Symptoms of sickle cell anemia vary and are only somewhat based on the amount of HbS. Symptoms and complications result from chronic hemolysis or thrombosis.
- Anemia, with hemoglobin values in the range of 7 to 10 g/dL.
- Jaundice is characteristic, usually obvious in the sclera.
- Bone marrow expands in childhood, sometimes causing enlargement of bones of the face and skull.
- Tachycardia, cardiac murmurs, and often cardiomegaly are associated
with chronic anemia.
- Dysrhythmias and heart failure may occur in adults.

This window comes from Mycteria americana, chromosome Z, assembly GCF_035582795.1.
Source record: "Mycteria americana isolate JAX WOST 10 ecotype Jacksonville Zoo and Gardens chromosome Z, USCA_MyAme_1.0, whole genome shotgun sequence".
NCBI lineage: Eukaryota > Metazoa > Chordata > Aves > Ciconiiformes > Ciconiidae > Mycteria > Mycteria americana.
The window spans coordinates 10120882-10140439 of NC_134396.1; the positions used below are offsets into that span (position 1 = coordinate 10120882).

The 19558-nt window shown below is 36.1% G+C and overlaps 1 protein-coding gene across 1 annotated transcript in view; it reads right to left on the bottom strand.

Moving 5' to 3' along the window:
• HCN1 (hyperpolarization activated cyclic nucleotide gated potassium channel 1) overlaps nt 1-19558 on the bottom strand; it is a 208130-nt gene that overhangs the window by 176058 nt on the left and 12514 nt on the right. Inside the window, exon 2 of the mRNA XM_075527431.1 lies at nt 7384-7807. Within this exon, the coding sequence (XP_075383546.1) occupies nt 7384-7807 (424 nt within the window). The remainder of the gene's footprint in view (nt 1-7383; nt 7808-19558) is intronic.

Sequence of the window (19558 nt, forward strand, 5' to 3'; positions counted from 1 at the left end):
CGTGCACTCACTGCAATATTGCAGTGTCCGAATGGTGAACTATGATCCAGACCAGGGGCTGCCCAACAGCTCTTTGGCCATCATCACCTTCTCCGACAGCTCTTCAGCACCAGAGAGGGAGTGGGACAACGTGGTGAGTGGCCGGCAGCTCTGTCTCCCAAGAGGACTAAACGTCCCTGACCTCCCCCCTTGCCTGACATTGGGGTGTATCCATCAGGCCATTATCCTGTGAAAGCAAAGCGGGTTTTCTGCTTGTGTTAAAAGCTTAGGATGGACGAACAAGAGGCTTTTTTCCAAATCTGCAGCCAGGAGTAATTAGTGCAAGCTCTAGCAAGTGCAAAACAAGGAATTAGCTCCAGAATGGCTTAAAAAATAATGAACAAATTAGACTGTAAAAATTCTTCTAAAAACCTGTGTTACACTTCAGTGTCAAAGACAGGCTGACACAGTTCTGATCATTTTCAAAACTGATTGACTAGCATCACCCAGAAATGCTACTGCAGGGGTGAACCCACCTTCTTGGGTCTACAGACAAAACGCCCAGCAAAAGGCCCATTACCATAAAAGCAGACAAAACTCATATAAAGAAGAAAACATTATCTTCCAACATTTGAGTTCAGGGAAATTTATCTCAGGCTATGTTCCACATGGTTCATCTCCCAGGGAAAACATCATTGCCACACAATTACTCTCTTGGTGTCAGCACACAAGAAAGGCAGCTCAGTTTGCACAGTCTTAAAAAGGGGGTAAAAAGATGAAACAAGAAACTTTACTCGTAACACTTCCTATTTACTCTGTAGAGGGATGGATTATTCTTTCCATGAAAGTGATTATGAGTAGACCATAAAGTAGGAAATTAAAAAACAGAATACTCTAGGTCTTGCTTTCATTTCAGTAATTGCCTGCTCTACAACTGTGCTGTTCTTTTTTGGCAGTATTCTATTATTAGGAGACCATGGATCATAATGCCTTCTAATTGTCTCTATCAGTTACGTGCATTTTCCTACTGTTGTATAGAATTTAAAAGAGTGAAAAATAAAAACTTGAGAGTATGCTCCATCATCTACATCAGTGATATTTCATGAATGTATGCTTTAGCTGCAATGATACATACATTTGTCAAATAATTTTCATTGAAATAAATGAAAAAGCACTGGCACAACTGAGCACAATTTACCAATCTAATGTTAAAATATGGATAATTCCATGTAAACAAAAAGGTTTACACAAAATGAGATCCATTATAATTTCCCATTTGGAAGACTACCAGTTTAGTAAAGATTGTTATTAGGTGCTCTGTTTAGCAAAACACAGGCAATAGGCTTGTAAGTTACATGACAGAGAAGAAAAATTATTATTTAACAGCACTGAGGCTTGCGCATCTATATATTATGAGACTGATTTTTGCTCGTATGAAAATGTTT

- Virtually any organ may be affected by thrombosis, but the primary sites involve those areas with slower circulation, such as the spleen, lungs, and central nervous system.
- There is severe pain in various parts of the body. All tissues and organs are vulnerable and susceptible to hypoxic damage or ischemic necrosis.
- Sickle cell crisis: sickle crisis,
aplastic crisis, or sequestration crisis.
- Acute chest syndrome: fever, cough, tachycardia, and new inﬁltrates seen
on the chest xray
- Pulmonary hypertension is a common sequela of sickle
cell disease, and often the cause of death.